Detroit man pleads guilty for role in federal heroin conspiracy
HUNTINGTON, W.Va. – A Detroit man involved with others in distributing heroin in the Huntington area in 2014 and 2015 pleaded guilty today to a federal drug charge, announced United States Attorney Carol Casto. Bradley William McCutchen, 36, entered his guilty plea to possession with intent to distribute 100 grams or more of heroin.
On March 28, 2015, agents with the Drug Enforcement Administration Task Force executed a search warrant at The Sandwich Joint, a restaurant located at 417 12th Street in Huntington. Agents had previously purchased heroin at the restaurant on several occasions. During the search, agents located and seized over 275 grams of heroin from a safe located on the second floor of the restaurant. Agents also seized various items of drug paraphernalia during the search, including packaging material, a digital scale, and multiple bottles of inositol powder, which is commonly used as a cutting agent in the preparation of heroin for distribution. McCutchen admitted that he used the restaurant to store heroin that he supplied to other individuals and distributed himself. McCutchen further admitted that between August 2014 and March 2015, he supplied the owner of the restaurant with heroin that he transported to Huntington from Detroit.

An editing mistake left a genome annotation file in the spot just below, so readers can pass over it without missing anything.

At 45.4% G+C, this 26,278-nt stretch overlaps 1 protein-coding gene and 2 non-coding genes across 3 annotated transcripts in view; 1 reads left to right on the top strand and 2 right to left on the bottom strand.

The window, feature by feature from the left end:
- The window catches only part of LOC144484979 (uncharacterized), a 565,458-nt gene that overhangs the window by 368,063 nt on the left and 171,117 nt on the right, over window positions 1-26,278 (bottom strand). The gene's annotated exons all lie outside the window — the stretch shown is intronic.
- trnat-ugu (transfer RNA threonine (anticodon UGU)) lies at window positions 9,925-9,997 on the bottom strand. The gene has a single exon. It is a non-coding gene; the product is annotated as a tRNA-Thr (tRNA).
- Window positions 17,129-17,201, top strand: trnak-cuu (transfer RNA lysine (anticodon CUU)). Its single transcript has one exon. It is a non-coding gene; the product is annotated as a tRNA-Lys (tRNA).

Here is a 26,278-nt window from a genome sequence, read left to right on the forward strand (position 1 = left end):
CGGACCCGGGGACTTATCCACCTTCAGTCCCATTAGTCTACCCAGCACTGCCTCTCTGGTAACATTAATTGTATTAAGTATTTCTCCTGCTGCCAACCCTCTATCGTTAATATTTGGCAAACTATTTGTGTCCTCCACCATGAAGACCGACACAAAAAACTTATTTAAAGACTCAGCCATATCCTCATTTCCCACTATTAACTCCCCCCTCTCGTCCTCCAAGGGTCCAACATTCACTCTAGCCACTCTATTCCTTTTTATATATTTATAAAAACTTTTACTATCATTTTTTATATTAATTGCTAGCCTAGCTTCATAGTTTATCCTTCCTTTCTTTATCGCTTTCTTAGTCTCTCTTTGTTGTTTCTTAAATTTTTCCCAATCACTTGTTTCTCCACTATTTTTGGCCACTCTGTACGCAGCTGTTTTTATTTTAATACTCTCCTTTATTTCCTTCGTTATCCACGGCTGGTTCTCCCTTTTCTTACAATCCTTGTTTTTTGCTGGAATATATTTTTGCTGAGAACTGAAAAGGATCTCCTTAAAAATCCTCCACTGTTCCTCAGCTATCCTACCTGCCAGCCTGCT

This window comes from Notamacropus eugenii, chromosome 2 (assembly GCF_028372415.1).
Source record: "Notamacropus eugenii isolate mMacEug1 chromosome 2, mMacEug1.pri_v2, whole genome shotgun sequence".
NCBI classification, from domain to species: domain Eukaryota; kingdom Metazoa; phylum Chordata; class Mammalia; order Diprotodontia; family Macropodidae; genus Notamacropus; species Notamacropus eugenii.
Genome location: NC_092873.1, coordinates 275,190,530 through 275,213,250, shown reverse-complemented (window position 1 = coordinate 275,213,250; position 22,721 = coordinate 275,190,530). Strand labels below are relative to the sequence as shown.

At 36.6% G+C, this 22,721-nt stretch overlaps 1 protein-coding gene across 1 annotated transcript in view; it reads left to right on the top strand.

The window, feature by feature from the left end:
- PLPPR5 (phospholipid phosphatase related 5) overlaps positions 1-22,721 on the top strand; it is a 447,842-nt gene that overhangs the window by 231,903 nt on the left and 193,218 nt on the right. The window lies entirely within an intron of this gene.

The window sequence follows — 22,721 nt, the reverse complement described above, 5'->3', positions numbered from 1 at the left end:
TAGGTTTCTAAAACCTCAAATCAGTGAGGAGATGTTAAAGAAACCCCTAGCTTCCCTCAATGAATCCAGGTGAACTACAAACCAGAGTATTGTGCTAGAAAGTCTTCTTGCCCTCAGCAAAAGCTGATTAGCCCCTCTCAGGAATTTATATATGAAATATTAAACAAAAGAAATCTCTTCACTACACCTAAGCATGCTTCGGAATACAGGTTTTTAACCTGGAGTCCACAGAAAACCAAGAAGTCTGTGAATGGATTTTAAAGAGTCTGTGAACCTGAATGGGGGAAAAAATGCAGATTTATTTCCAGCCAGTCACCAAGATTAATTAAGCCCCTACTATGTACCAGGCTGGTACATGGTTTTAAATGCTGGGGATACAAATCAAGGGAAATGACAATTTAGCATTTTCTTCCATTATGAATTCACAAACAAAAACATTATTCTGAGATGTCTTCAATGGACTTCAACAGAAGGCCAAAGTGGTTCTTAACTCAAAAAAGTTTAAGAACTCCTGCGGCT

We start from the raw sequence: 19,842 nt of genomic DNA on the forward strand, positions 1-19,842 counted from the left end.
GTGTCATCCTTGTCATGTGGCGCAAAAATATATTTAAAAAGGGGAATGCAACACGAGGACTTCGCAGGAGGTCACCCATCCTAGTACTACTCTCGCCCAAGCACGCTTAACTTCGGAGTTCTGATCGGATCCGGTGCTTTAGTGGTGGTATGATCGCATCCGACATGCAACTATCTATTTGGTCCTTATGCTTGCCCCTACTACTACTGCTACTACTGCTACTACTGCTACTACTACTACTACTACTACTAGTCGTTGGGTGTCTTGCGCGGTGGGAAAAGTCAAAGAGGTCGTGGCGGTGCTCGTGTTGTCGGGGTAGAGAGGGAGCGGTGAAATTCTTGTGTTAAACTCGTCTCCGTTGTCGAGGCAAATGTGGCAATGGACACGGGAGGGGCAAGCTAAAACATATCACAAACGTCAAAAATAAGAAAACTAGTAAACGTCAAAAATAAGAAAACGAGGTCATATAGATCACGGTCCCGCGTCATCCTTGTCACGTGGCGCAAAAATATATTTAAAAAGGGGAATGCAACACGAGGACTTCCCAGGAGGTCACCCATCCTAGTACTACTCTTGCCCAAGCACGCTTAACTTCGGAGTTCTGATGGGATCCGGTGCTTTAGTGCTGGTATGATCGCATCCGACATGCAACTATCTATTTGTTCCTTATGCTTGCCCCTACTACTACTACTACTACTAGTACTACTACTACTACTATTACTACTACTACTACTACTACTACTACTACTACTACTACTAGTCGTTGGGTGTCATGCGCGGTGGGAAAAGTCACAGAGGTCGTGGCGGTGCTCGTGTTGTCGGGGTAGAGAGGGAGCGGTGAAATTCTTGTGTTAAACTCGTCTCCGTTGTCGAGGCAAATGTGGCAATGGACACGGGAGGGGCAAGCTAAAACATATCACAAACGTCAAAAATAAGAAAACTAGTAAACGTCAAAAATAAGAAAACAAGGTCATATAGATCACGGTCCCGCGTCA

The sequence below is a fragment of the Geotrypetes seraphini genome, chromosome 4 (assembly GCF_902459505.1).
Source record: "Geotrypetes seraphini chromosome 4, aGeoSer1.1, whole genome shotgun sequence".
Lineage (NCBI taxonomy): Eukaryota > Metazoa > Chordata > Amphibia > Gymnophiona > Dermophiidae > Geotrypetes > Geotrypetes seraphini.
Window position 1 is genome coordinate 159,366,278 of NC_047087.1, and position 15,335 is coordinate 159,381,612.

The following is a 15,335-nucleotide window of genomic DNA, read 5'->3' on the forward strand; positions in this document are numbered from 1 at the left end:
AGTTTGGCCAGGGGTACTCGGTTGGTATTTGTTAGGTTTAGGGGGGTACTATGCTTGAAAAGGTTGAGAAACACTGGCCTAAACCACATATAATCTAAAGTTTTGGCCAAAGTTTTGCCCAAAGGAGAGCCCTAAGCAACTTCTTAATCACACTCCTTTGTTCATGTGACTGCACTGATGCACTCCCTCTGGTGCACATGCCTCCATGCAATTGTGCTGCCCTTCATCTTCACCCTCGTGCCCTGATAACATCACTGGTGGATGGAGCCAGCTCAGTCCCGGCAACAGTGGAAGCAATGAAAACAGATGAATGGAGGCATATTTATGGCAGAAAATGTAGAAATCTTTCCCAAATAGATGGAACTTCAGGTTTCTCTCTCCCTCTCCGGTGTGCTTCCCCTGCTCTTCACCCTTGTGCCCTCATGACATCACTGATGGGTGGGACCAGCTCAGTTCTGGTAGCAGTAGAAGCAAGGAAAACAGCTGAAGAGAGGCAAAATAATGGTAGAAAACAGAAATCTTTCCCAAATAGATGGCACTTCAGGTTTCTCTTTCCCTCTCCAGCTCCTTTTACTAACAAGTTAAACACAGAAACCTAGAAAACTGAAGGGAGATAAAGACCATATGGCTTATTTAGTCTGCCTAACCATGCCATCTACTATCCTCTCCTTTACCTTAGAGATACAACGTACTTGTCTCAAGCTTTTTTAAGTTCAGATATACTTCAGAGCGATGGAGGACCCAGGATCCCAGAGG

McCutchen faces at least 5 and up to 40 years in federal prison when he is sentenced on October 10, 2017.
The Drug Enforcement Administration Task Force conducted the investigation. Assistant United States Attorney Joseph F. Adams is handling the prosecution. The plea hearing was held before Chief United States District Judge Robert C. Chambers.
This case is being prosecuted as part of an ongoing effort led by the United States Attorney’s Office for the Southern District of West Virginia to combat the illicit sale and misuse of prescription drugs and heroin. The U.S. Attorney’s Office, joined by federal, state and local law enforcement agencies, is committed to aggressively pursuing and shutting down illegal pill trafficking, eliminating open air drug markets, and curtailing the spread of opiate painkillers and heroin in communities across the Southern District.
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